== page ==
I also have a 10-stop ND filter which I haven’t had the opportunity to really test out. I’ve seen some amazing examples of photos created using ND filters in terms of landscape photography, and I think it would be a lot of fun to further extend my experience using slow shutter speeds. I typically range in exposures from 1/30th to 1/10th of second, so this would allow me to use much longer exposures.

While there is still a large degree of uncertainty in our circumstances, I hope to be able to continue expanding my horizons this year.

CDC/I agree that there are limitations inherent to an online photography community. I also find that what I have learned outside of the photography community has had as much influence on my work as anything within. Have you been able to find inspiration, insight and support through other communities unrelated to photography?

“Unraveling” by Jayna Ho/Atlanta, Georgia (2020)

JH/On the whole, I’m a pretty introverted, introspective person. I read voraciously — an ideal day typically includes curling up with one of my cats and a good book. I’ve practiced yoga regularly for over ten years. In retrospect, it’s hardly a surprise that I’ve found a photographic practice that acts as another form of active meditation.

I love to cook — my comfort foods span American classics like burgers and mac & cheese, to mapo tofu and ramen soup. It’s a wonderful way to experience different cultures. Also, I sing along to the radio constantly — music is a huge love of mine. When I was in high school, I sang in an a capella group and took up dance, so if I’m not singing, I’m probably choreographing something in my head. Neither of these are anything more than personal hobbies these days, but I appreciate the creative release, even if it’s just inside my own head.

Because I tend to be so insular, it can be a bit of a challenge for me to integrate into larger communities. Something I need to work on outside of Instagram is building a local network of artists or community spaces. The downside to being introverted can be this sense of being untethered to the community at large.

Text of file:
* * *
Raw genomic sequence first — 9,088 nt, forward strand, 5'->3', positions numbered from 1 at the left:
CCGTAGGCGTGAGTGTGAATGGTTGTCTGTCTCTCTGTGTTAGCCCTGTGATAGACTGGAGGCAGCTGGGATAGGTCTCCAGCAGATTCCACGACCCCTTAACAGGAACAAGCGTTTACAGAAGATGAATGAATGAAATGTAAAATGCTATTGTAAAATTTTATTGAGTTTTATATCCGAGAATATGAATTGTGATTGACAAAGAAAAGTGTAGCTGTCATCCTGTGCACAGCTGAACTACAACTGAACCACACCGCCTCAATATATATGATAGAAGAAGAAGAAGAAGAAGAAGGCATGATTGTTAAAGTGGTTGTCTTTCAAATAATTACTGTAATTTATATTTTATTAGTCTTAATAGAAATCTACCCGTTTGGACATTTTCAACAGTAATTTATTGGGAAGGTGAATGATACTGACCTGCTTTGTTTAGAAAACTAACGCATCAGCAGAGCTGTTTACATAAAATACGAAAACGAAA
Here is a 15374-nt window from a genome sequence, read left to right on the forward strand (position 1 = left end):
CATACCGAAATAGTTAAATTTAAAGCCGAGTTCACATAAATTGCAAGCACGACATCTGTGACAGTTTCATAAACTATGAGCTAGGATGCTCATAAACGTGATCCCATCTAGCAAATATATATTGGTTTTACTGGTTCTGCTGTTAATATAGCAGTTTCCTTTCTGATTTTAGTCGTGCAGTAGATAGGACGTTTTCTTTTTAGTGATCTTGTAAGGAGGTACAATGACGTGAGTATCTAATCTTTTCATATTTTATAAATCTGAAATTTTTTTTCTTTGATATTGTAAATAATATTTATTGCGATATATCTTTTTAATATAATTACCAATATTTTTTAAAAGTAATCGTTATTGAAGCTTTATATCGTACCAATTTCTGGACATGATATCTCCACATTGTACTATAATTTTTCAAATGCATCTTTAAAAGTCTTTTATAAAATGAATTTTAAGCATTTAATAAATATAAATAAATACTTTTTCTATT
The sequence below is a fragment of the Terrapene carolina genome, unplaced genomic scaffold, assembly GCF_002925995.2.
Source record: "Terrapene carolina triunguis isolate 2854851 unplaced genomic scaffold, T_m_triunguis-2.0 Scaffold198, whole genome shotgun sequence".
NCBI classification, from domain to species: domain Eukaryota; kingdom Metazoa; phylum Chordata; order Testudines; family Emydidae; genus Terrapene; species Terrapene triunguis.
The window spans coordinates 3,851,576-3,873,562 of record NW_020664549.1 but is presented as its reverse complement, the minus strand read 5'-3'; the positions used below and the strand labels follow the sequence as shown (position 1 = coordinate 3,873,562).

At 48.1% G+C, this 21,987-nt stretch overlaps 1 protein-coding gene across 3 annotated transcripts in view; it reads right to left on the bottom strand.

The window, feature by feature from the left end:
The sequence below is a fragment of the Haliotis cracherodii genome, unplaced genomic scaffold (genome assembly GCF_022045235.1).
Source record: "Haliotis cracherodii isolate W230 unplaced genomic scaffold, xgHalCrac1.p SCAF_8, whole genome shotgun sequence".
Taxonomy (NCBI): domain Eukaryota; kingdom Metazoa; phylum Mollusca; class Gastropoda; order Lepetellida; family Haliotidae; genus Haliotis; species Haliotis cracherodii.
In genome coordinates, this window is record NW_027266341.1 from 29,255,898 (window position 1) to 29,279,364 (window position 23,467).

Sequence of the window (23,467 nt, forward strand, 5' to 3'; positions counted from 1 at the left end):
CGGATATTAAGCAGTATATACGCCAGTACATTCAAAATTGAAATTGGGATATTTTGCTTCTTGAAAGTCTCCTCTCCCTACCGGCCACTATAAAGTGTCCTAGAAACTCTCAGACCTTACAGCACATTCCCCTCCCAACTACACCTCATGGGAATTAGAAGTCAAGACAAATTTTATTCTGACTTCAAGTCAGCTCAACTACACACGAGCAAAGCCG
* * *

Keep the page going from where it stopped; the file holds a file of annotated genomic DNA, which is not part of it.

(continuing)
CDC/What do flowers represent for you?

“Violet Light” by Jayna Ho/Atlanta, Georgia (2020)

JH/My most beloved muse is actually a snake plant, which accounts for roughly a quarter of the images I’ve posted to date. While I can’t say I have a green thumb, I have accumulated a fair share of plants which help bring the serenity of nature inside. I love having plants and flowers around the house.

Flowers have a rich historical symbolism to them. Although different cultures ascribe different meanings, there is a general idea that they can be used to represent amorphous ideas. I think flowers demonstrate the transience of beauty and life. They have a visible temporality, of the circle of life writ small. Using them as subjects lends to images which cannot be created again — there’s something inherently beautiful in recognizing the uniqueness of a moment, of being willing to embrace the ambiguity of change or the inevitability of the progression of time.

Portrait of Jayna Ho.

Jayna Ho is a self-taught photographer based in Atlanta, Georgia. Her images are beautifully fluid and etherial, the result of refined, intentional camera movement.

Interview by
Charles David Corbin.

Additional pictures from Jayna Ho curated by Charles David Corbin.